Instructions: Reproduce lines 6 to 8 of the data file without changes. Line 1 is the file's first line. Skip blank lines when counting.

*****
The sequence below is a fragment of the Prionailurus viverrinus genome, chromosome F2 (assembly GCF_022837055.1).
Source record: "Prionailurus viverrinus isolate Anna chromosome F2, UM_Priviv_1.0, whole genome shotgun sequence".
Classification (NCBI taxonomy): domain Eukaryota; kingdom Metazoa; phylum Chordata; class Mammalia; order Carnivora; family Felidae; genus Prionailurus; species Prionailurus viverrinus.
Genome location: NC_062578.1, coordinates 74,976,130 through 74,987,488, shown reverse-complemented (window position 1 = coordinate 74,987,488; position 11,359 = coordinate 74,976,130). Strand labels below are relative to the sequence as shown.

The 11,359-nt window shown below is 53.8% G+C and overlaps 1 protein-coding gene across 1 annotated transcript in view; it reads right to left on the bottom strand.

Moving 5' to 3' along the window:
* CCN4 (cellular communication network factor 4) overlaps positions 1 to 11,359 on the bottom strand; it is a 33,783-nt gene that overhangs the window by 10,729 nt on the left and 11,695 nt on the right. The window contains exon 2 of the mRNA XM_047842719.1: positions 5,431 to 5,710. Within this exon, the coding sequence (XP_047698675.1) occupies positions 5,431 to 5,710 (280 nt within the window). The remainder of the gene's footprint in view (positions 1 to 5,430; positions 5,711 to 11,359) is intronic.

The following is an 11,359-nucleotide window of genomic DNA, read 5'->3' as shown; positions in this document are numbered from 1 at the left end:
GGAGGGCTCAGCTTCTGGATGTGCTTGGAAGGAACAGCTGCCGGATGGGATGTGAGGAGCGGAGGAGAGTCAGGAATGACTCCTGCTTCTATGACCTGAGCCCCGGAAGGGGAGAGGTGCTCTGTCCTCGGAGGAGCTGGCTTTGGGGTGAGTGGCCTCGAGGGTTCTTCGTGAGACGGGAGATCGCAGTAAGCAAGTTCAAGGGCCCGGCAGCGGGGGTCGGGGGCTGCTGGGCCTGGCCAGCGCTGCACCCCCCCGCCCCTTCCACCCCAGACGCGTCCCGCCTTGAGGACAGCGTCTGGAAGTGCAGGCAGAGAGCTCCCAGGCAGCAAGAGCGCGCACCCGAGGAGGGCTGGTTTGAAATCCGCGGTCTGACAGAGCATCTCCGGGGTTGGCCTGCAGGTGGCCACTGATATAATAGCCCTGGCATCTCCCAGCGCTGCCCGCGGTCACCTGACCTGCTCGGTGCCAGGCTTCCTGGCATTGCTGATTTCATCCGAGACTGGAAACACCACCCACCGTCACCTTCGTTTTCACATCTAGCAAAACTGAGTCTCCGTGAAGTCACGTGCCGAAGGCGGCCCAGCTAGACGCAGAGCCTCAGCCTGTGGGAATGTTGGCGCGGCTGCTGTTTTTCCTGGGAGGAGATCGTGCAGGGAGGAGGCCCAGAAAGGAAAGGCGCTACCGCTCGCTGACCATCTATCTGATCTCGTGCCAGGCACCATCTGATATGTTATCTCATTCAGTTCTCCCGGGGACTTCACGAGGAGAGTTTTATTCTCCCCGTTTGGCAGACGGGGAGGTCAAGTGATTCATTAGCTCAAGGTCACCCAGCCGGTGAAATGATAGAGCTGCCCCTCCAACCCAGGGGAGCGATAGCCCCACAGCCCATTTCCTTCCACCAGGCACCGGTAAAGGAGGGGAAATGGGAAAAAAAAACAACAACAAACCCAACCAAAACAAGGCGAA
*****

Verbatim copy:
Moving 5' to 3' along the window:
* CCN4 (cellular communication network factor 4) overlaps positions 1 to 11,359 on the bottom strand; it is a 33,783-nt gene that overhangs the window by 10,729 nt on the left and 11,695 nt on the right. The window contains exon 2 of the mRNA XM_047842719.1: positions 5,431 to 5,710. Within this exon, the coding sequence (XP_047698675.1) occupies positions 5,431 to 5,710 (280 nt within the window). The remainder of the gene's footprint in view (positions 1 to 5,430; positions 5,711 to 11,359) is intronic.

The following is an 11,359-nucleotide window of genomic DNA, read 5'->3' as shown; positions in this document are numbered from 1 at the left end: